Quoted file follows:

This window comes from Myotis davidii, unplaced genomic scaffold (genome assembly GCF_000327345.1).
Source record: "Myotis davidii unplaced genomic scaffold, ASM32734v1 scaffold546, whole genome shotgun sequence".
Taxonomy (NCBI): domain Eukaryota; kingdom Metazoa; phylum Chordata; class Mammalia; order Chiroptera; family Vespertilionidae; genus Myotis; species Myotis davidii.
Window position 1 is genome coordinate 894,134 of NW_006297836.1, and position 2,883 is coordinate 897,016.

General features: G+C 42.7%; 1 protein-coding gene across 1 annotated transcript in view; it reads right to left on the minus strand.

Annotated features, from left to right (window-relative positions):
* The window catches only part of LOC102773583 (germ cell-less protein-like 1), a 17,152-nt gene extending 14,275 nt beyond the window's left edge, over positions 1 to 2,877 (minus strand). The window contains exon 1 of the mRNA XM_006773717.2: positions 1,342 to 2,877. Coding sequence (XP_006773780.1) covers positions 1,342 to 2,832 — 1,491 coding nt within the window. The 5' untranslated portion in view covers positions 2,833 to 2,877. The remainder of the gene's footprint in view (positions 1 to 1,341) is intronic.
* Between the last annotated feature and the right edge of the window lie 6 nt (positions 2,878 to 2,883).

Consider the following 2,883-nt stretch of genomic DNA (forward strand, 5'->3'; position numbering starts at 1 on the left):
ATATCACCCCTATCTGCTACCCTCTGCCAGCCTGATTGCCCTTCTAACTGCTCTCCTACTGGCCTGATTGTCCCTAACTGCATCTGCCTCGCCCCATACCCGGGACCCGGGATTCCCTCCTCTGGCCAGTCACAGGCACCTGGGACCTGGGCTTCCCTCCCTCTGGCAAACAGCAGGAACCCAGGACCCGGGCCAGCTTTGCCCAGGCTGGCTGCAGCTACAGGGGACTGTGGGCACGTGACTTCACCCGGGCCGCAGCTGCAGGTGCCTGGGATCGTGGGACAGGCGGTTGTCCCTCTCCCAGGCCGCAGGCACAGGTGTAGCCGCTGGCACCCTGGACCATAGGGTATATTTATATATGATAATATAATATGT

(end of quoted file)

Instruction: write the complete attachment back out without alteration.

This window comes from Myotis davidii, unplaced genomic scaffold (genome assembly GCF_000327345.1).
Source record: "Myotis davidii unplaced genomic scaffold, ASM32734v1 scaffold546, whole genome shotgun sequence".
Taxonomy (NCBI): domain Eukaryota; kingdom Metazoa; phylum Chordata; class Mammalia; order Chiroptera; family Vespertilionidae; genus Myotis; species Myotis davidii.
Window position 1 is genome coordinate 894,134 of NW_006297836.1, and position 2,883 is coordinate 897,016.

General features: G+C 42.7%; 1 protein-coding gene across 1 annotated transcript in view; it reads right to left on the minus strand.

Annotated features, from left to right (window-relative positions):
* The window catches only part of LOC102773583 (germ cell-less protein-like 1), a 17,152-nt gene extending 14,275 nt beyond the window's left edge, over positions 1 to 2,877 (minus strand). The window contains exon 1 of the mRNA XM_006773717.2: positions 1,342 to 2,877. Coding sequence (XP_006773780.1) covers positions 1,342 to 2,832 — 1,491 coding nt within the window. The 5' untranslated portion in view covers positions 2,833 to 2,877. The remainder of the gene's footprint in view (positions 1 to 1,341) is intronic.
* Between the last annotated feature and the right edge of the window lie 6 nt (positions 2,878 to 2,883).

Consider the following 2,883-nt stretch of genomic DNA (forward strand, 5'->3'; position numbering starts at 1 on the left):
ATATCACCCCTATCTGCTACCCTCTGCCAGCCTGATTGCCCTTCTAACTGCTCTCCTACTGGCCTGATTGTCCCTAACTGCATCTGCCTCGCCCCATACCCGGGACCCGGGATTCCCTCCTCTGGCCAGTCACAGGCACCTGGGACCTGGGCTTCCCTCCCTCTGGCAAACAGCAGGAACCCAGGACCCGGGCCAGCTTTGCCCAGGCTGGCTGCAGCTACAGGGGACTGTGGGCACGTGACTTCACCCGGGCCGCAGCTGCAGGTGCCTGGGATCGTGGGACAGGCGGTTGTCCCTCTCCCAGGCCGCAGGCACAGGTGTAGCCGCTGGCACCCTGGACCATAGGGTATATTTATATATGATAATATAATATGT